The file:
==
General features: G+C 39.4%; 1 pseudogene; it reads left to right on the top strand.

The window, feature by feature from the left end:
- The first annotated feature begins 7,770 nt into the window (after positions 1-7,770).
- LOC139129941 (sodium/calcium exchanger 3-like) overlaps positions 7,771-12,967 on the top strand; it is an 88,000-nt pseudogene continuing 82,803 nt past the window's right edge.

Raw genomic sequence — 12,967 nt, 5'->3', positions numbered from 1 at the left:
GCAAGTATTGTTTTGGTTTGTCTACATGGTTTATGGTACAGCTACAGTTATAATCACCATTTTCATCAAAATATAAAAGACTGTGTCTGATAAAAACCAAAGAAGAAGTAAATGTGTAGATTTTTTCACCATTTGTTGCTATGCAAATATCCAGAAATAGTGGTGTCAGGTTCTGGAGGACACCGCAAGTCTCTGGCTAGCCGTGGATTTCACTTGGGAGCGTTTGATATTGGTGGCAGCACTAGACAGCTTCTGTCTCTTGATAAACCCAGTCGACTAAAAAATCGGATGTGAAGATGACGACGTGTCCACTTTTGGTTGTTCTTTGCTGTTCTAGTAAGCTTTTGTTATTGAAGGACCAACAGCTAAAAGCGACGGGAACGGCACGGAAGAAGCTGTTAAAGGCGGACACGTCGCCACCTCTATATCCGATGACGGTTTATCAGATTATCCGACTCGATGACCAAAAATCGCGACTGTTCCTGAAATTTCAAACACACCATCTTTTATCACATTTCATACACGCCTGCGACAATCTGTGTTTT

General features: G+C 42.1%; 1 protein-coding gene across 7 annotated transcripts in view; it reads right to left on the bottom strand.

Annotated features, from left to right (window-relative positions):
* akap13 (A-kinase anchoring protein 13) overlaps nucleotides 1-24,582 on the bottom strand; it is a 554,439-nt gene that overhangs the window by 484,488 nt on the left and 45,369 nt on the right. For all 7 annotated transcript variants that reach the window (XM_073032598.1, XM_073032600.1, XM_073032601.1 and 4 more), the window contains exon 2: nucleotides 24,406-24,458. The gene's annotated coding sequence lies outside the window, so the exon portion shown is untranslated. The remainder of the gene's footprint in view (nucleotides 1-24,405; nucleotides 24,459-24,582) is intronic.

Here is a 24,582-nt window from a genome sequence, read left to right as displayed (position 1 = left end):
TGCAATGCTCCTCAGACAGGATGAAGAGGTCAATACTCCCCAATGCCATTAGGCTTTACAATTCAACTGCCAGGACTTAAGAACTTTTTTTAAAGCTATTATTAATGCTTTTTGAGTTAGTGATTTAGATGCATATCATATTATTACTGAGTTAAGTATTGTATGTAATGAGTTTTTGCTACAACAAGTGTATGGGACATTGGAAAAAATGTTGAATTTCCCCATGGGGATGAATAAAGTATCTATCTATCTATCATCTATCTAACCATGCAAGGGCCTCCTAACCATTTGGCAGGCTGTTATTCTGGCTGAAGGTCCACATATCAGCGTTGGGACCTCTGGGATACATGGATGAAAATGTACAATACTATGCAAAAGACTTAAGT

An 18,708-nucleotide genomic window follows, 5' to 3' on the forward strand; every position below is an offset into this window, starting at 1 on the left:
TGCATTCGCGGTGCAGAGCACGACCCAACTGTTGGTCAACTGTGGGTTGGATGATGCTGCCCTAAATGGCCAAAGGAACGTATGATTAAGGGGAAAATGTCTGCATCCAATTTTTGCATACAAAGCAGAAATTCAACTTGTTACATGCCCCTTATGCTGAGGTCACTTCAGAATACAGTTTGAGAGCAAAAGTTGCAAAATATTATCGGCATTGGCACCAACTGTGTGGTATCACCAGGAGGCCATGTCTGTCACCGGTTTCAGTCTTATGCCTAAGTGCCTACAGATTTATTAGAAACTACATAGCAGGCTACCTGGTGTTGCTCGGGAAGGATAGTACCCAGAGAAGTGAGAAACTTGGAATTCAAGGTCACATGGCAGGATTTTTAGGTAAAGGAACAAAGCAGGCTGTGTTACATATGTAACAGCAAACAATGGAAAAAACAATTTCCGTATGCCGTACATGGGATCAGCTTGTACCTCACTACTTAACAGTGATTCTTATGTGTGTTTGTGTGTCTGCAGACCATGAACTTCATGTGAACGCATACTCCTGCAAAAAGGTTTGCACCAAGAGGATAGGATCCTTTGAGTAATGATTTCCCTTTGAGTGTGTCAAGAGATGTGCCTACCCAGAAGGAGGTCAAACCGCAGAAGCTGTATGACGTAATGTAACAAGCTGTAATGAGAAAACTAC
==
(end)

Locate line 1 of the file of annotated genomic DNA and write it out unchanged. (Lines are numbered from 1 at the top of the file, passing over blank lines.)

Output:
General features: G+C 39.4%; 1 pseudogene; it reads left to right on the top strand.